December 29, 1941 – Monday

At 5 a.m. I phoned Collector de Leon. His voice showed that he was worried. “I have not heard from the Apo”, he said, “I fear that it may have been sunk.” I decided to take other steps if no reply was received by 6:30 a.m.

At 6:30 a.m. I called up Mr. Jose (Peping) Fernandez one of the managers of Compañia Maritima and told him that I had to see him with an important problem. I rushed to his house. He realized my predicament. “I can offer you ships, but they are not here,” he said. After studying my needs from all angles we decided that the best thing to do would be to ask the U.S. Army to release the SS Mactan.

We contacted Colonel George, in charge of water transportation, and asked him to meet us at USAFFE Headquarters so that we could discuss the matter with General Marshall. We met at 8 a.m. and it was decided that the U.S. Army would release the Mactan to me to convert it into a hospital ship. I was told the SS Mactan, was in Corregidor and it would not be in Manila until after dark. I rushed to the Red Cross Headquarters and asked Mr. Forster to have the painters in readiness to start the painting without delay, as soon as the ship docked at Pier N-1.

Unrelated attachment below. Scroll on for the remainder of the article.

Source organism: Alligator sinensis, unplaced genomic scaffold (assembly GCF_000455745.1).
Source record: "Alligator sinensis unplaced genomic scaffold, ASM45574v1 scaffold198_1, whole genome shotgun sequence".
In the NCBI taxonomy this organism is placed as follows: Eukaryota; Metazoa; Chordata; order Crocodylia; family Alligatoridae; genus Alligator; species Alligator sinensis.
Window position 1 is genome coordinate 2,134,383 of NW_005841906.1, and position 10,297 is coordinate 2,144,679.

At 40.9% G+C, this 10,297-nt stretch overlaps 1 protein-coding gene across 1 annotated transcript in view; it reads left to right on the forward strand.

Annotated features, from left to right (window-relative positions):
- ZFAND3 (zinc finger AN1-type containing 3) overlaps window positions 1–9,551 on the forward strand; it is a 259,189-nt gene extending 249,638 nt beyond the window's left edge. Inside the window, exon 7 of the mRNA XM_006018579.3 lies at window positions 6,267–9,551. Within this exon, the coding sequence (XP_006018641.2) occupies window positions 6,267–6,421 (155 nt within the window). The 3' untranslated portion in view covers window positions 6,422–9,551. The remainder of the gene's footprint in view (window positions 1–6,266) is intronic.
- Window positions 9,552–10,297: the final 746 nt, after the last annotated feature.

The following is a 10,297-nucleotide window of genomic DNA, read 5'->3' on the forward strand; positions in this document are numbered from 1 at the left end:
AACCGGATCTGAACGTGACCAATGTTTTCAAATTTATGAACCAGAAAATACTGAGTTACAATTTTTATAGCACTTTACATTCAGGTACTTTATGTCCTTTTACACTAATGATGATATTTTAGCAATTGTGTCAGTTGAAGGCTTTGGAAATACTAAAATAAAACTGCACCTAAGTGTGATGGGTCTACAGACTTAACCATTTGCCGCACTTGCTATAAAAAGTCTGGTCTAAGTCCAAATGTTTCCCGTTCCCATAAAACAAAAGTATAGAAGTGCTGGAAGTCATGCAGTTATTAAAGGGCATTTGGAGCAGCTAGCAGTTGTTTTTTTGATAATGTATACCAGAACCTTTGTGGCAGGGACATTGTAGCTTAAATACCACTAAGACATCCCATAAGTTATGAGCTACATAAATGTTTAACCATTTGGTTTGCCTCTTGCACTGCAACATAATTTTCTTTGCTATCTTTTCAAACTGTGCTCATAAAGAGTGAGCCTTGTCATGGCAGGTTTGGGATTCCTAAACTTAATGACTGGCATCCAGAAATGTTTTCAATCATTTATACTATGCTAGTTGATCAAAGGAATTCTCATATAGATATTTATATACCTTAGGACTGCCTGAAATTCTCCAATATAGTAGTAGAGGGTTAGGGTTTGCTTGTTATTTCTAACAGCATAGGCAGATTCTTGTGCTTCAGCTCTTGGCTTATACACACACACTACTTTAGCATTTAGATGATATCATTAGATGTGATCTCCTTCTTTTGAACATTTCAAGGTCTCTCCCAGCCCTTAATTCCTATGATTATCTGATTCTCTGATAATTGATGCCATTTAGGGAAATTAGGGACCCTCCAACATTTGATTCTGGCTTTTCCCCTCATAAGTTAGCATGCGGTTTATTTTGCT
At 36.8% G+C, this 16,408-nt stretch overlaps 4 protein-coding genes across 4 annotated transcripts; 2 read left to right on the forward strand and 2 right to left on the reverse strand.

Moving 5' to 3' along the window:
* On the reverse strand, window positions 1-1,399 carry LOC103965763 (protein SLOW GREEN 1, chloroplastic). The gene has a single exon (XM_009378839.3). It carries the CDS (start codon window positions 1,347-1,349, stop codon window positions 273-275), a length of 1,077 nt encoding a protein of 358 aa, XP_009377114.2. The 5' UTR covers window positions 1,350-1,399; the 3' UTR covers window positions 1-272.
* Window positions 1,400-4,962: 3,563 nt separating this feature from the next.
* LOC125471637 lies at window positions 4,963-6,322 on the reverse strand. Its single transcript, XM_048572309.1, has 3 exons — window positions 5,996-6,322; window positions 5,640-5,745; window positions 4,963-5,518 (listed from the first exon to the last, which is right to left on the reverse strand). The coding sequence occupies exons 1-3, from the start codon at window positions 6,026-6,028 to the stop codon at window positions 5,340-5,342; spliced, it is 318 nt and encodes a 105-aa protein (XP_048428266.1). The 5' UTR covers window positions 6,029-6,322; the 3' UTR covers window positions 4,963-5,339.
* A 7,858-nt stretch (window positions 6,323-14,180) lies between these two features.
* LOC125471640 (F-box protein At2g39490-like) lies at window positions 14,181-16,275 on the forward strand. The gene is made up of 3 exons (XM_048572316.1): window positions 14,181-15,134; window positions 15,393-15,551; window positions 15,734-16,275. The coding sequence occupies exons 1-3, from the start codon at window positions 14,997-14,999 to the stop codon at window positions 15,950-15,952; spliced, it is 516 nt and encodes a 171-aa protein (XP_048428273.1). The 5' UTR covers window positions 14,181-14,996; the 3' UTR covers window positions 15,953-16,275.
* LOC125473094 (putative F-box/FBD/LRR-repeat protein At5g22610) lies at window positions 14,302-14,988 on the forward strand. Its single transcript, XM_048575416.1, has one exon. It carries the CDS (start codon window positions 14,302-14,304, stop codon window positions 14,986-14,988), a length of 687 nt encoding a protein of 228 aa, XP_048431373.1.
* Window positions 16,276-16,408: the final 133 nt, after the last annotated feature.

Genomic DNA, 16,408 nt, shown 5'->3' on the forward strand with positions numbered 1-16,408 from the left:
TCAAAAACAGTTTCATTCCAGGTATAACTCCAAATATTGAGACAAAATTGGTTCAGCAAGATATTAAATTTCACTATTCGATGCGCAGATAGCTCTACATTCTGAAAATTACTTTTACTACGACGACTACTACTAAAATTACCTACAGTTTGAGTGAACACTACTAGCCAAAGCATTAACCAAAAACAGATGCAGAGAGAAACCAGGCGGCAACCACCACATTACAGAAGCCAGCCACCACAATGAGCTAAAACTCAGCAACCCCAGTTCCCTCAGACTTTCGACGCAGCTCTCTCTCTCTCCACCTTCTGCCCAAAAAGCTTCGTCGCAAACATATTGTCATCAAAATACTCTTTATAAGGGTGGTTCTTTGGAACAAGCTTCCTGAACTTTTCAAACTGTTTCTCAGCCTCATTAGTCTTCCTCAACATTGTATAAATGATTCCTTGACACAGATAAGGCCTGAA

Last night Mr. Forster sent a telegram to the American Red Cross in Washington informing them of our plan.

At 11 a.m. Collector de Leon phoned me that the Apo was sailing for Manila that evening. I thanked him and informed him that it was too late.

At 5 p.m. Mr. Wolff phoned me that they have received an important radiogram from the Secretary of State, Hull, and that my presence in the Red Cross was urgent to discuss the contents of this radiogram. I rushed there. Mr. Wolff, Mr. Forster, Judge Dewitt and Dr. Buss of the High Commissioner’s Office were already busy studying the contents of Mr. Hull’s radiogram. It was specified in it that the sending out of Red Cross hospital Ship was approved; that the Japanese government had been advised of its sailing through the Swiss Ambassador and that it was necessary that we radio rush the name of the ship and the route that would be followed. Moreover, we were told to comply strictly with the articles of the Hague convention of 1907. These articles define what is meant by Red Cross Hospital Ship, how it must be painted and what personnel it must carry. It clearly specifies that no civilian can be on the boat.

I left Red Cross Headquarters at 6:30 p.m. No news of the SS Mactan had been received. At 9 p.m. I called Dr. Canuto of the Red Cross, and I was advised that the ship had not yet arrived.

At 11 p.m. I went to Pier N-1 to inquire. No one could give me any information about the Mactan. There was a big fire in the Engineer Island. It had been bombed the previous day and the oil deposit took fire late this evening. The flames were very impressive. I left at 11:45 p.m.

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